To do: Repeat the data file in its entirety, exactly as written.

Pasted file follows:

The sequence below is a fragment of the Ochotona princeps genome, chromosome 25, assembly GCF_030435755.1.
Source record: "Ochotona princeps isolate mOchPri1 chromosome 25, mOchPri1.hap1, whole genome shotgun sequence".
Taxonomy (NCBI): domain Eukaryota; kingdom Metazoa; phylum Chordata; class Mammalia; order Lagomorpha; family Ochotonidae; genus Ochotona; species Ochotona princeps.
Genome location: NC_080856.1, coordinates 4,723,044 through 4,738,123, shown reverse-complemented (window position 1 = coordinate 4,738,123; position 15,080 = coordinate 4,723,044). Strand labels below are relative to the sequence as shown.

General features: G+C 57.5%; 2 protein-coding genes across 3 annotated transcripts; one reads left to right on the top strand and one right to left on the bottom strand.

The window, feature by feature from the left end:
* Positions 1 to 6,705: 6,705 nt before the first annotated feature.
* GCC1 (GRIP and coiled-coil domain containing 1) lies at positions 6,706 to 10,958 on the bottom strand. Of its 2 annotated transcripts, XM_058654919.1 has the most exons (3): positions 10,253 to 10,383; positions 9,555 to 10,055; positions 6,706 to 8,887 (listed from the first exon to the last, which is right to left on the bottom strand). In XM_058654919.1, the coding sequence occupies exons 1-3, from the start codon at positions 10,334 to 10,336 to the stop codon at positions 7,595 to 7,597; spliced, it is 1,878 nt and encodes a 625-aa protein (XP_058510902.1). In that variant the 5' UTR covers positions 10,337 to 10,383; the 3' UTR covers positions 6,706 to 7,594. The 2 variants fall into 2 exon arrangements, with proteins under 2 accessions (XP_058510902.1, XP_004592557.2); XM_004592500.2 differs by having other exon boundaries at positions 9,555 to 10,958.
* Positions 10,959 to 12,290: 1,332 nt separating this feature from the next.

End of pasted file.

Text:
The sequence below is a fragment of the Ochotona princeps genome, chromosome 25, assembly GCF_030435755.1.
Source record: "Ochotona princeps isolate mOchPri1 chromosome 25, mOchPri1.hap1, whole genome shotgun sequence".
Taxonomy (NCBI): domain Eukaryota; kingdom Metazoa; phylum Chordata; class Mammalia; order Lagomorpha; family Ochotonidae; genus Ochotona; species Ochotona princeps.
Genome location: NC_080856.1, coordinates 4,723,044 through 4,738,123, shown reverse-complemented (window position 1 = coordinate 4,738,123; position 15,080 = coordinate 4,723,044). Strand labels below are relative to the sequence as shown.

General features: G+C 57.5%; 2 protein-coding genes across 3 annotated transcripts; one reads left to right on the top strand and one right to left on the bottom strand.

The window, feature by feature from the left end:
* Positions 1 to 6,705: 6,705 nt before the first annotated feature.
* GCC1 (GRIP and coiled-coil domain containing 1) lies at positions 6,706 to 10,958 on the bottom strand. Of its 2 annotated transcripts, XM_058654919.1 has the most exons (3): positions 10,253 to 10,383; positions 9,555 to 10,055; positions 6,706 to 8,887 (listed from the first exon to the last, which is right to left on the bottom strand). In XM_058654919.1, the coding sequence occupies exons 1-3, from the start codon at positions 10,334 to 10,336 to the stop codon at positions 7,595 to 7,597; spliced, it is 1,878 nt and encodes a 625-aa protein (XP_058510902.1). In that variant the 5' UTR covers positions 10,337 to 10,383; the 3' UTR covers positions 6,706 to 7,594. The 2 variants fall into 2 exon arrangements, with proteins under 2 accessions (XP_058510902.1, XP_004592557.2); XM_004592500.2 differs by having other exon boundaries at positions 9,555 to 10,958.
* Positions 10,959 to 12,290: 1,332 nt separating this feature from the next.